The Testimony of Thomas Haukes
"Fear none of those things which thou shalt suffer: behold the devil shall cast some of you into prison that ye may be tried; and ye shall have tribulation ten days: be thou faithful unto death and I will give thee a crown of life." Revelation 2:10
The reign of Queen "Bloody" Mary
Mary I, daughter of Henry VIII and Catherine of Aragon, was born in 1516 and suffered through a terrible childhood of neglect and intolerance. Mary was many times humiliated by her father because he wanted to divorce her mother and would at times call her illegitimate.
This and other things caused her to become so bitter that one day she hoped she would get her revenge. Mary began her tumultuous reign at 37 years of age. Her first act was to repeal the Protestant legislation of her brother, Edward VI, hurling England into a phase of severe religious persecution.
Her major goal was the re-establishment of Catholicism in England. Persecution came more from a desire for purity in faith than from vengeance, yet the fact remains that nearly 300 people were burned at the stake for heresy, earning Mary the nickname, "Bloody Mary." One of those three hundred was a man by the name of Thomas Haukes.
Haukes was of the country of Essex, born of an
honest stock. His profession was that of a courtier and like a gentleman, he was
a man of great comeliness and character. He was known for his gentle behavior
towards others, and his fervent studies of the Scriptures were known by all
those that knew him.
When he died, all things began to go backward. Religion to decay, true piety not only to wax cold, but also to be in danger everywhere and chiefly in the houses of the great. Haukes disliking the state of things and forsaking the nobleman's house, he departed to his own home, where he might more freely give himself to God. Meanwhile, he had born to him a son, whose baptism was deferred to the third week, because he would not allow him to be baptized after the papal manner, which at the time had become mandatory.
Thomas spent most of his life studying the scriptures and was convinced that infant baptism was of the traditions of men, believing that baptism as taught in the scriptures came as a result of accepting Godís gift of salvation through faith in Jesus Christ.
His adversaries found out about this, and laid hands upon him, brought him to the Earl of Oxford, there to be reasoned with as not sound in religion, but seeming to contemn the sacraments of the church. He put him in the hands of Bonner, Bishop of London, who began to communicate with Mr. Haukes. He first asked, what should move him to leave his child "unchristened" for so long? To this he answered, "Because we are bound to do nothing contrary to the word of God. His institution I do not deny; but I deny all things invented and devised by man"
Using that as his defense, many high churchmen tried to convince him that he was in error, but their arguments fell apart as Haukes explained the scriptures to them.
In one session they tried to teach that if his son died, he would be damned, and only by the baptism would his sins be washed away. He reminded them that only by true faith and belief in Christ Jesus are sins washed away. His accusers said, "How can your child, being an infant, believe?" Haukes replied, "The deliverance of it from sin standeth in the faith of his parents. The unbelieving man is sanctified by the believing woman, and the unbelieving woman is sanctified by the believing man, or else were your children unclean, but now are they holy."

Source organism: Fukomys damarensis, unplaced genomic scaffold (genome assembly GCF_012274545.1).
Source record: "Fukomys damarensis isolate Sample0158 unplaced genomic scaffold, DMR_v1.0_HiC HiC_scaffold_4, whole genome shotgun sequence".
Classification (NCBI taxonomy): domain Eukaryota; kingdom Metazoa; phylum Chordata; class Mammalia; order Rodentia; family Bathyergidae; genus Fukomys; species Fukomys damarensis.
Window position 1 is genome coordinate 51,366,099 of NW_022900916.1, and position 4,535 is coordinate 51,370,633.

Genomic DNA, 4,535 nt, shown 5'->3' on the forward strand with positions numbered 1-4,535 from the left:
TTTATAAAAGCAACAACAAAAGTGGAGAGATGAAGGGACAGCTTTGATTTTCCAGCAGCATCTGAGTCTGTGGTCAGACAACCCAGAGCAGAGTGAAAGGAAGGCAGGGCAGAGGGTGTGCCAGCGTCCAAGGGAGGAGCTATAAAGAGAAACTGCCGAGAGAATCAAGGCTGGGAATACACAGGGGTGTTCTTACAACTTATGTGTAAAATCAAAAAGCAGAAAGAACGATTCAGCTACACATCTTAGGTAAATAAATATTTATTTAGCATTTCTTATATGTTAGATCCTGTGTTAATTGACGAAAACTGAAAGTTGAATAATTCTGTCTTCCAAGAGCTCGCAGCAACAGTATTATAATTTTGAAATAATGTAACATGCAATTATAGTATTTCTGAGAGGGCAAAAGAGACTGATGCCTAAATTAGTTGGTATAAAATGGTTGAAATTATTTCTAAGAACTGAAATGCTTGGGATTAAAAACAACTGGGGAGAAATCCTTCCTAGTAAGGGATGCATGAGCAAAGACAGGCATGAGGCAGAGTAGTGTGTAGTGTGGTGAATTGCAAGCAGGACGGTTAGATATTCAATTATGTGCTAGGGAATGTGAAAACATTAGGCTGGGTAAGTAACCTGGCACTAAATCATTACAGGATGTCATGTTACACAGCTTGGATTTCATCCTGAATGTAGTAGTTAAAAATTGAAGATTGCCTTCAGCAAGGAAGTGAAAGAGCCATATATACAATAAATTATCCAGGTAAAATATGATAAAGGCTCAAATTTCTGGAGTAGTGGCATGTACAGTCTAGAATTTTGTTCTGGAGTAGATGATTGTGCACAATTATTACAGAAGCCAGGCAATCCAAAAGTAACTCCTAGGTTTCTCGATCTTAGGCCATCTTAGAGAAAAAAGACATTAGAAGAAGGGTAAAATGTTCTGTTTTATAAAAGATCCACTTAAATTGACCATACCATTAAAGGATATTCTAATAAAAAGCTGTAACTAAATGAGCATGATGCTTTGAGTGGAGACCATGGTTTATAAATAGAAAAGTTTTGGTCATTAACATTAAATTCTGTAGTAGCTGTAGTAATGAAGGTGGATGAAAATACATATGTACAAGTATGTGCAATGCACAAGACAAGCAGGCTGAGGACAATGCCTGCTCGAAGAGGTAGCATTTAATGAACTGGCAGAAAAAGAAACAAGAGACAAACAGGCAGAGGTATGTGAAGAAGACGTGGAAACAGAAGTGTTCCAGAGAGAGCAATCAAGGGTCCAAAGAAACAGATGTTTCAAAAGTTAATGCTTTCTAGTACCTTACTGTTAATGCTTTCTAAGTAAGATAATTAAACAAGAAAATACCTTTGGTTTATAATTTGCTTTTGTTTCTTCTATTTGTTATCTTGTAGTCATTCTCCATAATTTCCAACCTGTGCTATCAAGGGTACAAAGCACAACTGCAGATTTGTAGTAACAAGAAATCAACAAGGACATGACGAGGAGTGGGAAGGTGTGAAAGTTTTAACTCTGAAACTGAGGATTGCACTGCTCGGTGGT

Each time they tried to convince him of the importance of the ceremonies and traditions of the Church, but Haukes would only show them how the scriptures proved them wrong. Later, they had other people who had recanted to tried to persuade him, but to no avail.
As a last straw, they wrote a document containing twisted statements he made during the interrogations, but he refused to sign. Knowing that his stand would eventually bring his death, he realized that he was in the hands of the living God. He knew that if he was burned at the stake, it was Godís will and it would somehow be a testimony to those involved.
On February 9, 1555, Haukes and six others were condemned to death by burning at the stake. His execution was prolonged until June 10th. On that day, this blessed servant of God was strapped with a chain around his middle. He gave testimony to those there concerning his faith in Christ until the violent flames overtook him.
Prior to the execution, friends of Thomas came to him and asked him that while he was burning, that he would give them a sign that the flames of fire were bearable to endure. He said that he would raise his hands if the flames were bearable.
When all there thought that he had perished, suddenly with his body covered in flames and his skin melting, this servant of God raised his hands and clapped them three times, then fell and died.
The testimony of Thomas Haukes reminds me of the testimony of King David when he said:
"Yea though I walk through the valley of the shadow of death, I will fear no evil: for thou art with me;" Psalms 23:4
Even though his death was detestable and cried of injustice, it was such a testimony to those who were against him. To those who supported him, it brought comfort and hope in knowing that Jesus will never leave or forsake you.
Have you been hurt by someone you love? Has someone betrayed you? Are you looking for something to live and die for?
What would it profit you if you spend your whole life in bondage to this world, only to be in bondage for all eternity?
"I am the way, the truth, and the life:
no man cometh unto the father, but by me."